The delights of Russian education
Russia has created a professional retraining center for those returning from the war in Ukraine. There, former military personnel will be taught to teach in schools the new subject “Fundamentals of Security and Defense of the Motherland.” This item will replace the current OBZH. A new career path: from behind bars to Wagner and then to a teacher. Everything is adding up: the Ministry of Defense has also proposed registering prisoners for military service
But that’s not all the bonuses. The Ministry of Education and Science has proposed making preparatory courses at Russian universities free for participants in the war in Ukraine and their children. The initiative is currently at the stage of public discussion and anti-corruption examination. This year, about 8.5 thousand participants in the war in Ukraine and their children have already entered Russian universities under a special quota.
News from Ukraine
The Verkhovna Rada appointed Rustem Umerov as the new Minister of Defense of Ukraine. The day before, his predecessor Alexei Reznikov was dismissed after a series of corruption scandals with procurement in the army and a series of dismissals of high-ranking military personnel. The new Minister of Defense Rustem Umerov headed the State Property Fund. Here’s more about it.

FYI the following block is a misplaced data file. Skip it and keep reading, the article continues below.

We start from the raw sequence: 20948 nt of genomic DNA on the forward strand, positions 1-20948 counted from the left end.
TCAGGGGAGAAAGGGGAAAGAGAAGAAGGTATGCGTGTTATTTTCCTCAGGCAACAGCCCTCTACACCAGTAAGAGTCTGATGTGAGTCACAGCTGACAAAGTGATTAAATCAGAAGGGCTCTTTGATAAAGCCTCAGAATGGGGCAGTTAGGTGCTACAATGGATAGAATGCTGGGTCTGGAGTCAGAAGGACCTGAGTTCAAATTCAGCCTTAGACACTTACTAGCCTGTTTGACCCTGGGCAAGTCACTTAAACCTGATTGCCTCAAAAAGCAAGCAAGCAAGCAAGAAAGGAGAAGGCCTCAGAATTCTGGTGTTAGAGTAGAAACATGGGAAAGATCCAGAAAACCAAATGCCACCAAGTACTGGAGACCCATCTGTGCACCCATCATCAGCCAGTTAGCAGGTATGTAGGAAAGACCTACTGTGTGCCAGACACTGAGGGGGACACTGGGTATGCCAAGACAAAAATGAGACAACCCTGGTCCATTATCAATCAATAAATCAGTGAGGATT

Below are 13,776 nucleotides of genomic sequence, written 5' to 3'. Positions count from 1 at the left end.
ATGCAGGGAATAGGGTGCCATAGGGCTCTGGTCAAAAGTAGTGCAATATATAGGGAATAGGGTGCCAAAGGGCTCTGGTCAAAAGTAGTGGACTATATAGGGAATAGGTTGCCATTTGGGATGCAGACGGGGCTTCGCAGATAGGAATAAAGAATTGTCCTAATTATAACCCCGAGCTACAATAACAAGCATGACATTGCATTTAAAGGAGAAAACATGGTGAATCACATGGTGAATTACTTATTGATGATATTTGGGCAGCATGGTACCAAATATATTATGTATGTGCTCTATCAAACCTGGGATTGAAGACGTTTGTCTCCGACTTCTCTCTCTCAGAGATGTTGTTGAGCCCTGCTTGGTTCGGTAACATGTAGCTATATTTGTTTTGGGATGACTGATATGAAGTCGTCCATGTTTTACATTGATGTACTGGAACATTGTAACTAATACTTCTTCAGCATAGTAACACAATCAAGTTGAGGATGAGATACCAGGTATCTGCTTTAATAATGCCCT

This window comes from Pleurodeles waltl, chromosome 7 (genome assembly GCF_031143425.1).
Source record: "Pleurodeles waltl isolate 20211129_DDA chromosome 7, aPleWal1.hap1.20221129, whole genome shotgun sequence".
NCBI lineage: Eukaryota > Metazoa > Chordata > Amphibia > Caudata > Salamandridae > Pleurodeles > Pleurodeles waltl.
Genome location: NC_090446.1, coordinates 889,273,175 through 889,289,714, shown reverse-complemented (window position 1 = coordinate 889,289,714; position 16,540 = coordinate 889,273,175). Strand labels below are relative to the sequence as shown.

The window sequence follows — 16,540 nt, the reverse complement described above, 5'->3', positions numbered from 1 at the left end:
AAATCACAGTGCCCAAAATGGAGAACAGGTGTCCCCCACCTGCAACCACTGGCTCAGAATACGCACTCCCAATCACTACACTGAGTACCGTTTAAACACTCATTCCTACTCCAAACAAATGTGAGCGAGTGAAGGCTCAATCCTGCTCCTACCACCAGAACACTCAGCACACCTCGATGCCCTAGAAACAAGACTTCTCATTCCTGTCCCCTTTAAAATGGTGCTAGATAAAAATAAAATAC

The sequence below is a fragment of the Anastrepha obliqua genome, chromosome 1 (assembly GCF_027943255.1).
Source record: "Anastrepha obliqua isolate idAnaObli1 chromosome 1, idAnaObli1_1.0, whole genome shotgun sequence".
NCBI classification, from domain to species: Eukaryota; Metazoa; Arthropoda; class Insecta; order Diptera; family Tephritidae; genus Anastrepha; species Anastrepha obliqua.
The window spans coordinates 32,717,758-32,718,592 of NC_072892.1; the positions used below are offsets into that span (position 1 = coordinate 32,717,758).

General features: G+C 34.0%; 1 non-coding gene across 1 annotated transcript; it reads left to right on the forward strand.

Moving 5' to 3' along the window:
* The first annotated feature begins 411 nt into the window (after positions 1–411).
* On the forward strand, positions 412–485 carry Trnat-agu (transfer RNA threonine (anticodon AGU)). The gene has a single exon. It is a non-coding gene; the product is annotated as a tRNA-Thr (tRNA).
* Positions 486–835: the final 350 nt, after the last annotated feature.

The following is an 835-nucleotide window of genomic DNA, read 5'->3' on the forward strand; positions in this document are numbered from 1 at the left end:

The story of a Russian pilot who fled to Ukraine on a military helicopter and handed it over to the Ukrainian Armed Forces. After that, he gave a long interview in which he confessed his love for Ukraine and called the attack on it by the Russian army a big mistake.
Passports and citizenships
More than 100 Russian athletes have changed their sports citizenship since the beginning of 2022. Earlier, the publication “Kholod” estimated that there are more than 200 such athletes. Most athletes do not publicly report this; such decisions become known when they go through the registration procedure. This is due to the fact that international federations, due to the Russian full-scale invasion of Ukraine, have banned Russian representatives from participating in international competitions in many sports.
And in Belarus, the country’s consulates abroad were allowed to confiscate passports from citizens. A day earlier, Lukashenko signed a decree that now citizens of Belarus will not be able to obtain passports abroad; the publication Sota drew attention to this point. The Ministry of Internal Affairs at their place of residence will now issue and exchange passports to Belarusians who permanently reside abroad. And to this is the story of how people who lived abroad but decided to return to their homeland are arrested in Belarus.
Sanctions and cartridges